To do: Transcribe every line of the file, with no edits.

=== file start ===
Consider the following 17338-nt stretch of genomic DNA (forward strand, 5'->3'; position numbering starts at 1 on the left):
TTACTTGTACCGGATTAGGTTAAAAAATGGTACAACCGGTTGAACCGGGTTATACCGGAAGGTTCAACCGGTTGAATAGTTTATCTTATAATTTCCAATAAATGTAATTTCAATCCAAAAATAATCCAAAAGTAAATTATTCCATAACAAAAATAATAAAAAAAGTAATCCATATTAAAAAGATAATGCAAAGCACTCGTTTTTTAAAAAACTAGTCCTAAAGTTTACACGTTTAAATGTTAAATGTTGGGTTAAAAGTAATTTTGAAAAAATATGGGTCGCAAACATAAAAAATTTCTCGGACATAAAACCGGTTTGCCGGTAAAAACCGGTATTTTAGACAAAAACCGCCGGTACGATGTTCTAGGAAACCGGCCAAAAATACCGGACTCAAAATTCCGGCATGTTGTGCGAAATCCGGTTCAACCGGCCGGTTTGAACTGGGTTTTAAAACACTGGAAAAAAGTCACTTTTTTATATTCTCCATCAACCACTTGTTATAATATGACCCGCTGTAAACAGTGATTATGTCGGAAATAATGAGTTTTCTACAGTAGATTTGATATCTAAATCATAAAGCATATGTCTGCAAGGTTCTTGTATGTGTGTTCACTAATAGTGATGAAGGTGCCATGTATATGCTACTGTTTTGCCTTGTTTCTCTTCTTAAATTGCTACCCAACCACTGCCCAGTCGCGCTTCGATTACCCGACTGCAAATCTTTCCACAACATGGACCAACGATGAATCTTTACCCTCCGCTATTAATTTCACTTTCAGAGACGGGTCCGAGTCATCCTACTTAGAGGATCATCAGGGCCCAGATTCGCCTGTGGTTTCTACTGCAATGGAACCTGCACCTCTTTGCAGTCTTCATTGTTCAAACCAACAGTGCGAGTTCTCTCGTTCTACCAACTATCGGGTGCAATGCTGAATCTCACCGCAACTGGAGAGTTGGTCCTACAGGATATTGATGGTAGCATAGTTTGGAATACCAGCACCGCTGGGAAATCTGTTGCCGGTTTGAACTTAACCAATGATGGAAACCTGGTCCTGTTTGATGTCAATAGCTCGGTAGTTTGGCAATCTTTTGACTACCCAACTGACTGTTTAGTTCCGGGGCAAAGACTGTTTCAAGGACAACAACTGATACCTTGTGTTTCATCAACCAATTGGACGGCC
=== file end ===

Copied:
Consider the following 17338-nt stretch of genomic DNA (forward strand, 5'->3'; position numbering starts at 1 on the left):
TTACTTGTACCGGATTAGGTTAAAAAATGGTACAACCGGTTGAACCGGGTTATACCGGAAGGTTCAACCGGTTGAATAGTTTATCTTATAATTTCCAATAAATGTAATTTCAATCCAAAAATAATCCAAAAGTAAATTATTCCATAACAAAAATAATAAAAAAAGTAATCCATATTAAAAAGATAATGCAAAGCACTCGTTTTTTAAAAAACTAGTCCTAAAGTTTACACGTTTAAATGTTAAATGTTGGGTTAAAAGTAATTTTGAAAAAATATGGGTCGCAAACATAAAAAATTTCTCGGACATAAAACCGGTTTGCCGGTAAAAACCGGTATTTTAGACAAAAACCGCCGGTACGATGTTCTAGGAAACCGGCCAAAAATACCGGACTCAAAATTCCGGCATGTTGTGCGAAATCCGGTTCAACCGGCCGGTTTGAACTGGGTTTTAAAACACTGGAAAAAAGTCACTTTTTTATATTCTCCATCAACCACTTGTTATAATATGACCCGCTGTAAACAGTGATTATGTCGGAAATAATGAGTTTTCTACAGTAGATTTGATATCTAAATCATAAAGCATATGTCTGCAAGGTTCTTGTATGTGTGTTCACTAATAGTGATGAAGGTGCCATGTATATGCTACTGTTTTGCCTTGTTTCTCTTCTTAAATTGCTACCCAACCACTGCCCAGTCGCGCTTCGATTACCCGACTGCAAATCTTTCCACAACATGGACCAACGATGAATCTTTACCCTCCGCTATTAATTTCACTTTCAGAGACGGGTCCGAGTCATCCTACTTAGAGGATCATCAGGGCCCAGATTCGCCTGTGGTTTCTACTGCAATGGAACCTGCACCTCTTTGCAGTCTTCATTGTTCAAACCAACAGTGCGAGTTCTCTCGTTCTACCAACTATCGGGTGCAATGCTGAATCTCACCGCAACTGGAGAGTTGGTCCTACAGGATATTGATGGTAGCATAGTTTGGAATACCAGCACCGCTGGGAAATCTGTTGCCGGTTTGAACTTAACCAATGATGGAAACCTGGTCCTGTTTGATGTCAATAGCTCGGTAGTTTGGCAATCTTTTGACTACCCAACTGACTGTTTAGTTCCGGGGCAAAGACTGTTTCAAGGACAACAACTGATACCTTGTGTTTCATCAACCAATTGGACGGCC